No escaping the conundrum of Syria's war
Monday-Tuesday, June 3-4 – Russian and European leaders face an agenda packed with economic and political issues at their two-day summit in the Ural Mountains city of Yekaterinburg. But as with most diplomatic gatherings these days, the debate and discussion are expected to be dominated by the protracted tragedy of Syria.
Russia, a longtime ally and key weapons supplier to the government of Syrian President
“We will discuss urgent global issues, such as measures to stimulate economic growth and jobs, and international issues, in particular Syria and Iran,” the
Russian Foreign Minister Sergei Lavrov also will be on hand for the talks with the EU's 27 member states. But he will be headed for Geneva immediately afterward, for another session with Kerry on when and how to get Assad's allies and the rebels to sit down together and talk peace.
Internet coming to
Tuesday, June 4 – In a pragmatic acceptance of reality, the Communist government in Cuba will offer citizens full access to the World Wide Web when it opens 118 Internet connection points at offices of the state-owned telecom monopoly ETECSA.
Less than 10% of Cubans have Internet access, and most can go online only through their government office computers or surreptitiously at tourist facilities where they or trusted friends work. About 1 in 5 Cubans has some ability to go online at kiosks that provide access to a limited "intranet" of websites vetted for political and other undesirable content.
In announcing the expanded access, a government decree last week warned users against visiting sites that "endanger or prejudice public security, or the integrity and sovereignty of the nation," making clear that state censors would be on the lookout for those viewing "counter-revolutionary" content.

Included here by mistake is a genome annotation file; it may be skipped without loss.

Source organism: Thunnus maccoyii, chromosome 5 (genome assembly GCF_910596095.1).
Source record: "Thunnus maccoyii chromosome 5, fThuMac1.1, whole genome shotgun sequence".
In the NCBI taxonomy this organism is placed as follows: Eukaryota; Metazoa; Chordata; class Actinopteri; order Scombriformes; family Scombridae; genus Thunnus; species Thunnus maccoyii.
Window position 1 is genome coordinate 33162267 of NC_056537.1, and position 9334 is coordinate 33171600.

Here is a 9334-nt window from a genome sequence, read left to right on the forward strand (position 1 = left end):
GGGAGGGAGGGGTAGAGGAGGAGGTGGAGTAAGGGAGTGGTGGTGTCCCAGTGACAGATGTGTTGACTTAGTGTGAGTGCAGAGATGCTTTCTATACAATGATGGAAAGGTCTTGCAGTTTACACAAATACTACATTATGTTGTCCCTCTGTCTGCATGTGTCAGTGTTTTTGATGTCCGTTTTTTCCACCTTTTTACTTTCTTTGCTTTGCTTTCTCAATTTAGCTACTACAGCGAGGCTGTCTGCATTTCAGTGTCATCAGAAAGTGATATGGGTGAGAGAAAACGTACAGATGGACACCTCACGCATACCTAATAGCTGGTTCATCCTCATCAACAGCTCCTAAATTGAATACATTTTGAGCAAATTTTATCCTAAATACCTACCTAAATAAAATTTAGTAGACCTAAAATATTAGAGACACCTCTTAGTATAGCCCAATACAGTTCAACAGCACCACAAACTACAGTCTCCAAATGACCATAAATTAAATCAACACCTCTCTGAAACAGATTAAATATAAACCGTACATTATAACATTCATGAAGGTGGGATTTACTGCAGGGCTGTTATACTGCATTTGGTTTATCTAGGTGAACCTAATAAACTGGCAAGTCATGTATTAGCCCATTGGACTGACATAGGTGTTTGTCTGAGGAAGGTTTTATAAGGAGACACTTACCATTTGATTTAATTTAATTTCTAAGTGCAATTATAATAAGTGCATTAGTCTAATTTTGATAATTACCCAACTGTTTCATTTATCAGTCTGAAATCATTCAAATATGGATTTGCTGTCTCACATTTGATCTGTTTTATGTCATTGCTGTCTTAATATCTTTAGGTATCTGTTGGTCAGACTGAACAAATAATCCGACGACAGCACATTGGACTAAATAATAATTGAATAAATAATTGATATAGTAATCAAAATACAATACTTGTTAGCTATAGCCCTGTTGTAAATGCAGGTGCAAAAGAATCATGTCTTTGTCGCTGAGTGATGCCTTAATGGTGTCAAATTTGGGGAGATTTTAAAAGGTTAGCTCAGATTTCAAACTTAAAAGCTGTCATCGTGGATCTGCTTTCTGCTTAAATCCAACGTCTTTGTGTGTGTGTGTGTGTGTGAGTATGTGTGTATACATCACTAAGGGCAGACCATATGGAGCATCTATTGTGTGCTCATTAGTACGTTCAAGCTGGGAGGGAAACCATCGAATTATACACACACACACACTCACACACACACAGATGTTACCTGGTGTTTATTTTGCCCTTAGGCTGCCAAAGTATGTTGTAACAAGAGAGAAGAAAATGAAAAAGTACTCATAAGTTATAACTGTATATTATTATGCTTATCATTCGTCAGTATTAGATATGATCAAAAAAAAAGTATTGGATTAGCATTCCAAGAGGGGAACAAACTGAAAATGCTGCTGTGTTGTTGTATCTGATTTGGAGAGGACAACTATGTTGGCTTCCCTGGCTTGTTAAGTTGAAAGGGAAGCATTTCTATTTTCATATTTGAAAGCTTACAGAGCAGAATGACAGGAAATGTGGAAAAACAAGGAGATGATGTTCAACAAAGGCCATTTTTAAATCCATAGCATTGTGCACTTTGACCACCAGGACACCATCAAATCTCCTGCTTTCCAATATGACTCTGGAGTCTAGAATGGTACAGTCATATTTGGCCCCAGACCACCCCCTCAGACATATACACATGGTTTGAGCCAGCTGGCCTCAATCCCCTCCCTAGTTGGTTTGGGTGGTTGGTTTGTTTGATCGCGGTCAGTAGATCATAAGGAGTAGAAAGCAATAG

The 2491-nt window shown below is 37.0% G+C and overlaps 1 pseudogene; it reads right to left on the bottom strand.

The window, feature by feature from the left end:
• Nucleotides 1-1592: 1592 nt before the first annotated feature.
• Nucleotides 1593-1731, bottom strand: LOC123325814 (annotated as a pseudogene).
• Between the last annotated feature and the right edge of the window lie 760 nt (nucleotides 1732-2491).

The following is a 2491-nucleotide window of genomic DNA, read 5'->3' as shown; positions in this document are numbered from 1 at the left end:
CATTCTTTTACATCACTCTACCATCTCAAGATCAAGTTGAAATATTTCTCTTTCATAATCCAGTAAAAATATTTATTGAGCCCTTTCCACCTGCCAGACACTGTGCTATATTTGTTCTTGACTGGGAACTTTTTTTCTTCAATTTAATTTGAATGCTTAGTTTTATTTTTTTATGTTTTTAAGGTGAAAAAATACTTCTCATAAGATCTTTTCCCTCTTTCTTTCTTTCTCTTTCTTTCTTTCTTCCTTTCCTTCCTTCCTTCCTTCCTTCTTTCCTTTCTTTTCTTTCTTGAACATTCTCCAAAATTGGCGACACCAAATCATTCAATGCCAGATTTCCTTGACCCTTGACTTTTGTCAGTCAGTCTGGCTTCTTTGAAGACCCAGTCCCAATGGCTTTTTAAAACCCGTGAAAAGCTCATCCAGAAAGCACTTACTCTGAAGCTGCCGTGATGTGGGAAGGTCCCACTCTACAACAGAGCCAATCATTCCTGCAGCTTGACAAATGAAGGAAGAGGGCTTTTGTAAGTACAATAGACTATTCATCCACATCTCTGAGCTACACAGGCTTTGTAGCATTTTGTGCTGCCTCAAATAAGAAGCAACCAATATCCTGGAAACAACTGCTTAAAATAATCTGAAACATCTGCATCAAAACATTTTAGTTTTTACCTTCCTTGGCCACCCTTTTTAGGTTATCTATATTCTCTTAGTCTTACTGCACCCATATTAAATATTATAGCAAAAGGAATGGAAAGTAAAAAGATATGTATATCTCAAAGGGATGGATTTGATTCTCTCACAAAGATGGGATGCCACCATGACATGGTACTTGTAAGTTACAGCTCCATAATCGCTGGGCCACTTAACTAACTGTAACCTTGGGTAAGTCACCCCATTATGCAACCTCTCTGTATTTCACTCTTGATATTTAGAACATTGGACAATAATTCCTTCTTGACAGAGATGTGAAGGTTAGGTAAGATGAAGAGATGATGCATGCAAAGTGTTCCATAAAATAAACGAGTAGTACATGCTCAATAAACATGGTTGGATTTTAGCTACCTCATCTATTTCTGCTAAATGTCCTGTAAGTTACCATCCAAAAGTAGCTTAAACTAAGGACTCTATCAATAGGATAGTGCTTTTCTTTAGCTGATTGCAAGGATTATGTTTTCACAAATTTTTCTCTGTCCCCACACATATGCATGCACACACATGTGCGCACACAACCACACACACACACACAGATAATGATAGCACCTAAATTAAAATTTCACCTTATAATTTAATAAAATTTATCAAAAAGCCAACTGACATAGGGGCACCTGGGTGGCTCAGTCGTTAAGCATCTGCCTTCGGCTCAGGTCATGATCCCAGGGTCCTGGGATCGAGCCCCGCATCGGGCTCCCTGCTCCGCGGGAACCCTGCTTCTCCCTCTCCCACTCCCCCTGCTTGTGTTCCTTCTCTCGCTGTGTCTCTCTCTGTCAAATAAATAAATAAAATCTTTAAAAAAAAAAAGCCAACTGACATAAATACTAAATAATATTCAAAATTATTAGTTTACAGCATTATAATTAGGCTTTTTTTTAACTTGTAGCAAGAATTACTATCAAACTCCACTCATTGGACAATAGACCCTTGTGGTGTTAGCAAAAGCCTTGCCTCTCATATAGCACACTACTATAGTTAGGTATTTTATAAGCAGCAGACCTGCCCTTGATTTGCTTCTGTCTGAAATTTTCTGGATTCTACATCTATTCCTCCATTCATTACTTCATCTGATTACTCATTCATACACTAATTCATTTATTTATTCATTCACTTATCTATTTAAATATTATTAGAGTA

Cost will now be the biggest obstacle to unfettered surfing. An hour of online access will go for $4.50, or nearly a quarter of the average Cuban's monthly wage, probably limiting the new service to those who receive remittances from relatives aboard.
The government appeared to be taking a calculated risk that it would succeed in maintaining control over the sources of information and public discourse for most of Cuba's 11.2 million citizens while tapping the remittance dollars.
For new Pakistani premier, it's twice burned, once shy
Wednesday, June 5 -- Incoming Pakistani Prime Minister
Forced out of office early by corruption allegations the first time he served as prime minister from 1990 to 1993, Sharif’s second stint as government chief was abruptly ended midway through the four-year term by the military coup in 1999 led by Gen.
Sharif and his
The incoming government chief's control of the legislature this time could allow him to maintain a stable leadership, although he faces daunting economic and security challenges.
Sharif, who in the past often displayed a confrontational posture toward Washington, had signaled since the election his interest in a more cooperative relationship this time. However, last week’s U.S. drone strike that killed the Pakistani